The corporate giant chose the neighborhood of Long Island City in Queens to build its campus, known as HQ2. But lawmakers, unions, and local civil rights groups contended that a tech corporation such as Amazon didn't deserve the nearly $3 billion in government incentives Gov. Andrew Cuomo and Mayor Bill De Blasio had offered it, and that establishing the campus would accelerate gentrification in nearby neighborhoods and contribute to the displacement of New Yorkers in low-income communities.
The campus would likely take up to eight million square feet of office space, which could hold as many as 40,000 workers. The state and local government even sweetened the deal with offering a helicopter pad for Jeff Bezos, Amazon's CEO and the richest man in the world.
Ocasio-Cortez represents New York's 14th congressional district, which includes the Bronx and in Queens, Long Island City's surrounding neighborhoods. The progressive darling celebrated Thursday's decision with a tweet. "Anything is possible: today was the day a group of dedicated, everyday New Yorkers & their neighbors defeated Amazon’s corporate greed, its worker exploitation, and the power of the richest man in the world," she wrote.
Meanwhile, both Amazon and local officials who have favored the creation of the campus went back and forth blaming each other. In its statement announcing the decision to pull out of the Long Island plans, an Amazon spokesperson said: "A number of state and local politicians have made it clear that they oppose our presence and will not work with us to build the type of relationships that are required to go forward." But Mayor De Blasio accused the tech giant of "throwing away the opportunity" to make business in New York City.
You have to be tough to make it in New York City. We gave Amazon the opportunity to be a good neighbor and do business in the greatest city in the world. Instead of working with the community, Amazon threw away that opportunity.— Mayor Bill de Blasio (@NYCMayor) February 14, 2019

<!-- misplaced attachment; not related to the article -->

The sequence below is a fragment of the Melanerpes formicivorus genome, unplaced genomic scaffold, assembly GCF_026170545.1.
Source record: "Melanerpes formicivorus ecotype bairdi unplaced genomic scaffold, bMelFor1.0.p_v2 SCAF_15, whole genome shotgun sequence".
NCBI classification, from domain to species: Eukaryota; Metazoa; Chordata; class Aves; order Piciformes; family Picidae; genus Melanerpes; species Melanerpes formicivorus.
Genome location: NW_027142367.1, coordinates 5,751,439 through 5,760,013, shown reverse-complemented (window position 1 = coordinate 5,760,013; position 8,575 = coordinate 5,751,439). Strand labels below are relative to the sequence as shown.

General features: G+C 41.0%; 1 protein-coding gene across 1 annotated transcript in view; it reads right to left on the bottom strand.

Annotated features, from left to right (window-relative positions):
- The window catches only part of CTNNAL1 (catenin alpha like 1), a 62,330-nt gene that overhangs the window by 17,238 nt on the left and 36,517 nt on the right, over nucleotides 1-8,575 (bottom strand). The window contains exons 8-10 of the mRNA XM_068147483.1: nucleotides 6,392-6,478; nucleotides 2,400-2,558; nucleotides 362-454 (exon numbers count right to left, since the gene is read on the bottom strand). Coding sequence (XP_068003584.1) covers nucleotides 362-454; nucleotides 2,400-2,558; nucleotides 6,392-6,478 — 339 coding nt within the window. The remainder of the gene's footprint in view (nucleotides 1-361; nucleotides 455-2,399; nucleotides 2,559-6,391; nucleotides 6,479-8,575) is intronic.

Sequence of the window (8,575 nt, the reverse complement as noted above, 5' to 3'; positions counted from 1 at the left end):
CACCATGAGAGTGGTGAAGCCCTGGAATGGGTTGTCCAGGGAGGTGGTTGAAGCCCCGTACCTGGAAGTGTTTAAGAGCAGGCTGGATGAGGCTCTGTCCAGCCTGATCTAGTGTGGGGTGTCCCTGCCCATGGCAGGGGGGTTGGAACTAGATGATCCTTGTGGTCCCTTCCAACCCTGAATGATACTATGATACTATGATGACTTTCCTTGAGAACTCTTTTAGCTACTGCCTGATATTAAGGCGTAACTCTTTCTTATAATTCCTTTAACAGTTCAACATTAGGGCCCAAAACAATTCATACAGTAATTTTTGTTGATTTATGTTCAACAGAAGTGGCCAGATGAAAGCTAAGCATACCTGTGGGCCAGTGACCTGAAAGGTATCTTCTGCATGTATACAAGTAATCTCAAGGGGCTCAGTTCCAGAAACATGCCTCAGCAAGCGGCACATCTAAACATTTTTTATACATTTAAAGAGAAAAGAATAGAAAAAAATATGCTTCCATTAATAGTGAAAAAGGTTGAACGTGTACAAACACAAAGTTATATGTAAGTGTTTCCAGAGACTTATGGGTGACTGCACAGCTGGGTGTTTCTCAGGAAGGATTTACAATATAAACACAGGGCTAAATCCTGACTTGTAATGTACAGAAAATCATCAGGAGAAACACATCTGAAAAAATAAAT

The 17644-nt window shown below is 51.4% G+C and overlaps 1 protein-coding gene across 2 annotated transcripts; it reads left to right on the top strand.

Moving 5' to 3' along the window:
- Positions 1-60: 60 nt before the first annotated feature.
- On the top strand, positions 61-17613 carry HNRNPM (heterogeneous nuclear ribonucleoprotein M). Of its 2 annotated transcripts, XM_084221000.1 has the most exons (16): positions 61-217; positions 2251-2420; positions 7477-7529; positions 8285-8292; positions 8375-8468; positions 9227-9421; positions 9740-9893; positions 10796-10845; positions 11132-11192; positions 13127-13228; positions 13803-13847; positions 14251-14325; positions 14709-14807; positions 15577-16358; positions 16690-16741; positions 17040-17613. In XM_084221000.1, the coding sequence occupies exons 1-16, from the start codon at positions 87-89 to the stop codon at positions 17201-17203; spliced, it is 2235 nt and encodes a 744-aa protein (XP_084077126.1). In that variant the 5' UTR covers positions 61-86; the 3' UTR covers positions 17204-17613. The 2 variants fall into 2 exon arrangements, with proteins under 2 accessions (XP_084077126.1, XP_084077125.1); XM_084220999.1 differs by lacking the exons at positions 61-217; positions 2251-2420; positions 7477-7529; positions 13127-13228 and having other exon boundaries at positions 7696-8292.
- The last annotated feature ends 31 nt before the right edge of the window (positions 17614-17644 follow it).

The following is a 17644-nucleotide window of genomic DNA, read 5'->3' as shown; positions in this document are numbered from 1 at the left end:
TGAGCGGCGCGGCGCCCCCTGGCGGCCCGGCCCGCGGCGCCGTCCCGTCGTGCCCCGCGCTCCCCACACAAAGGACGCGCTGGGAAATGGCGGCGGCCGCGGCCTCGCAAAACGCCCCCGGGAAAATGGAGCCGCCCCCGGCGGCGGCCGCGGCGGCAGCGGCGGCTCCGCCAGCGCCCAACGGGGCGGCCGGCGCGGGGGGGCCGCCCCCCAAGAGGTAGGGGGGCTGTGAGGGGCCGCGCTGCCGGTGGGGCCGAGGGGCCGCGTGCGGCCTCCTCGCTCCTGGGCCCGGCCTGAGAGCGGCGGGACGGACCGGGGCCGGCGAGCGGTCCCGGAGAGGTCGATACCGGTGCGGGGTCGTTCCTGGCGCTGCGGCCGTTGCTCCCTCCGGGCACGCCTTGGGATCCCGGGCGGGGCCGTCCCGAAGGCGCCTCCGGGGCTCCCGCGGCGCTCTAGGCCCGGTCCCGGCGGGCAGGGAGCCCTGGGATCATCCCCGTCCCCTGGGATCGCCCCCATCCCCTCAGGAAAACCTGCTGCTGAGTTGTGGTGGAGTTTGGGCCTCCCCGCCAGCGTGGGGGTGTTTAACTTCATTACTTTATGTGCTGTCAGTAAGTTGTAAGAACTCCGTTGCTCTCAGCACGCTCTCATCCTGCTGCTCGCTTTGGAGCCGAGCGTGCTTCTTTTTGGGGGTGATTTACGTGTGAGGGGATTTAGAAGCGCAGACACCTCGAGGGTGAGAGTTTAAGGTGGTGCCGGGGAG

Local civil groups such as New York Communities for Change (NYCC) also spoke up in favor of Amazon's decision. "Never again should any city or state leaders bend over backwards to give away billions of public dollars to corporations that harm workers and communities. It’s wrong and acceptable, period. Instead, New York should be investing more resources in real affordable housing, better public transit, and high-quality public schools. And our leaders should be demanding that all corporations doing business in New York City meet the highest and best standards for how workers and communities are treated,” Jonathan Westin, executive director of New York Communities for Change, said in statement provided to Refinery29.
Deborah Axt, co-executive director of Make the Road New York, said in statement provided to Refinery29: "We are enormously grateful to community and labor allies in this fight, and elected officials including Senator Mike Gianaris, Senate Majority Leader Andrea Stewart Cousins, Council Member Jimmy Van Bramer, and Council Speaker Corey Johnson for their leadership. Axt added: "We also know that Amazon will continue to push its deeply troubling tactics—including anti-worker policies, fueling displacement, collaborating with ICE, and raiding public coffers—in other communities across the country such as Northern Virginia, Nashville, and Seattle, and we stand in solidarity with those communities."